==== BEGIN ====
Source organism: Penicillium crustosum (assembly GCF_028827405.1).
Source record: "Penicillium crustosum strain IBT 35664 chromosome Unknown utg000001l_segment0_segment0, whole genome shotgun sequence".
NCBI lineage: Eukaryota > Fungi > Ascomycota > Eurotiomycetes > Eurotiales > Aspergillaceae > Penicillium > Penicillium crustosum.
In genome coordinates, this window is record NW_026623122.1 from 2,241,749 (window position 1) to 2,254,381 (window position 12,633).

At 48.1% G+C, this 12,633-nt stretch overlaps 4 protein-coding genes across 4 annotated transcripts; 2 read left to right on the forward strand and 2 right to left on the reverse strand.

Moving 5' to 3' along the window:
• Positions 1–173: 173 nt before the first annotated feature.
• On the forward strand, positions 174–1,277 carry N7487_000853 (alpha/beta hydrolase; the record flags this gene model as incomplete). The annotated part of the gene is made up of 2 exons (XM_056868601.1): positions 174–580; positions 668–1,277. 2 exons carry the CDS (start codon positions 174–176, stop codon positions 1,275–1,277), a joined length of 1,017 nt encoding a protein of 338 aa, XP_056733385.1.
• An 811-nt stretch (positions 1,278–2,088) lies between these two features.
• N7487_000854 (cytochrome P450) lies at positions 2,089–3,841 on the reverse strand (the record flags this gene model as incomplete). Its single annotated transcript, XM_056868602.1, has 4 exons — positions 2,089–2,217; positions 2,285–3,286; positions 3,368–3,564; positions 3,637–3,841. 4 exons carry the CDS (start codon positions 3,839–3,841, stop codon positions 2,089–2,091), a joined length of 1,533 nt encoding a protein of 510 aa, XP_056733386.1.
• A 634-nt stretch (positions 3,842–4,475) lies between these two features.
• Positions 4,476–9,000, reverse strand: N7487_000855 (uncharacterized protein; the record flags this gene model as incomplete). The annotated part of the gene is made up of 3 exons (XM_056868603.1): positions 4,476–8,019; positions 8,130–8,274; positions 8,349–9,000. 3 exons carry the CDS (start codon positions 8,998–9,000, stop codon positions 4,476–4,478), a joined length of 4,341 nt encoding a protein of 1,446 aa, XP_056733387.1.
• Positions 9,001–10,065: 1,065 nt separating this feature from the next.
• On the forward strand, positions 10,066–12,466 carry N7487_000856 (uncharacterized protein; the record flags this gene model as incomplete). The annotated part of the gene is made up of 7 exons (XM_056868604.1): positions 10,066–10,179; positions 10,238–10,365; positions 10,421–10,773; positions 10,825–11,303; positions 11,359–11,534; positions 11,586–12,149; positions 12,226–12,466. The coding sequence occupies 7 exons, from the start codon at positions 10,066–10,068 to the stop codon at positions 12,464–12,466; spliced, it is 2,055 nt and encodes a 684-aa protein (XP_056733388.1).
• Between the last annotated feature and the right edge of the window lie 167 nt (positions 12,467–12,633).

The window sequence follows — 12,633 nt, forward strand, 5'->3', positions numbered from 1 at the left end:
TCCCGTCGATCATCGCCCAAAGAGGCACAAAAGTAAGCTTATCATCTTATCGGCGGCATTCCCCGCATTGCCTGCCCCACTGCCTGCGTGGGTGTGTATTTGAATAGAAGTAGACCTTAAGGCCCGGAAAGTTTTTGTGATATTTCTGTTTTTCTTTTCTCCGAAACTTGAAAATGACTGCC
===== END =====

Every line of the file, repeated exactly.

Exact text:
Source organism: Penicillium crustosum (assembly GCF_028827405.1).
Source record: "Penicillium crustosum strain IBT 35664 chromosome Unknown utg000001l_segment0_segment0, whole genome shotgun sequence".
NCBI lineage: Eukaryota > Fungi > Ascomycota > Eurotiomycetes > Eurotiales > Aspergillaceae > Penicillium > Penicillium crustosum.
In genome coordinates, this window is record NW_026623122.1 from 2,241,749 (window position 1) to 2,254,381 (window position 12,633).

At 48.1% G+C, this 12,633-nt stretch overlaps 4 protein-coding genes across 4 annotated transcripts; 2 read left to right on the forward strand and 2 right to left on the reverse strand.

Moving 5' to 3' along the window:
• Positions 1–173: 173 nt before the first annotated feature.
• On the forward strand, positions 174–1,277 carry N7487_000853 (alpha/beta hydrolase; the record flags this gene model as incomplete). The annotated part of the gene is made up of 2 exons (XM_056868601.1): positions 174–580; positions 668–1,277. 2 exons carry the CDS (start codon positions 174–176, stop codon positions 1,275–1,277), a joined length of 1,017 nt encoding a protein of 338 aa, XP_056733385.1.
• An 811-nt stretch (positions 1,278–2,088) lies between these two features.
• N7487_000854 (cytochrome P450) lies at positions 2,089–3,841 on the reverse strand (the record flags this gene model as incomplete). Its single annotated transcript, XM_056868602.1, has 4 exons — positions 2,089–2,217; positions 2,285–3,286; positions 3,368–3,564; positions 3,637–3,841. 4 exons carry the CDS (start codon positions 3,839–3,841, stop codon positions 2,089–2,091), a joined length of 1,533 nt encoding a protein of 510 aa, XP_056733386.1.
• A 634-nt stretch (positions 3,842–4,475) lies between these two features.
• Positions 4,476–9,000, reverse strand: N7487_000855 (uncharacterized protein; the record flags this gene model as incomplete). The annotated part of the gene is made up of 3 exons (XM_056868603.1): positions 4,476–8,019; positions 8,130–8,274; positions 8,349–9,000. 3 exons carry the CDS (start codon positions 8,998–9,000, stop codon positions 4,476–4,478), a joined length of 4,341 nt encoding a protein of 1,446 aa, XP_056733387.1.
• Positions 9,001–10,065: 1,065 nt separating this feature from the next.
• On the forward strand, positions 10,066–12,466 carry N7487_000856 (uncharacterized protein; the record flags this gene model as incomplete). The annotated part of the gene is made up of 7 exons (XM_056868604.1): positions 10,066–10,179; positions 10,238–10,365; positions 10,421–10,773; positions 10,825–11,303; positions 11,359–11,534; positions 11,586–12,149; positions 12,226–12,466. The coding sequence occupies 7 exons, from the start codon at positions 10,066–10,068 to the stop codon at positions 12,464–12,466; spliced, it is 2,055 nt and encodes a 684-aa protein (XP_056733388.1).
• Between the last annotated feature and the right edge of the window lie 167 nt (positions 12,467–12,633).

The window sequence follows — 12,633 nt, forward strand, 5'->3', positions numbered from 1 at the left end:
TCCCGTCGATCATCGCCCAAAGAGGCACAAAAGTAAGCTTATCATCTTATCGGCGGCATTCCCCGCATTGCCTGCCCCACTGCCTGCGTGGGTGTGTATTTGAATAGAAGTAGACCTTAAGGCCCGGAAAGTTTTTGTGATATTTCTGTTTTTCTTTTCTCCGAAACTTGAAAATGACTGCC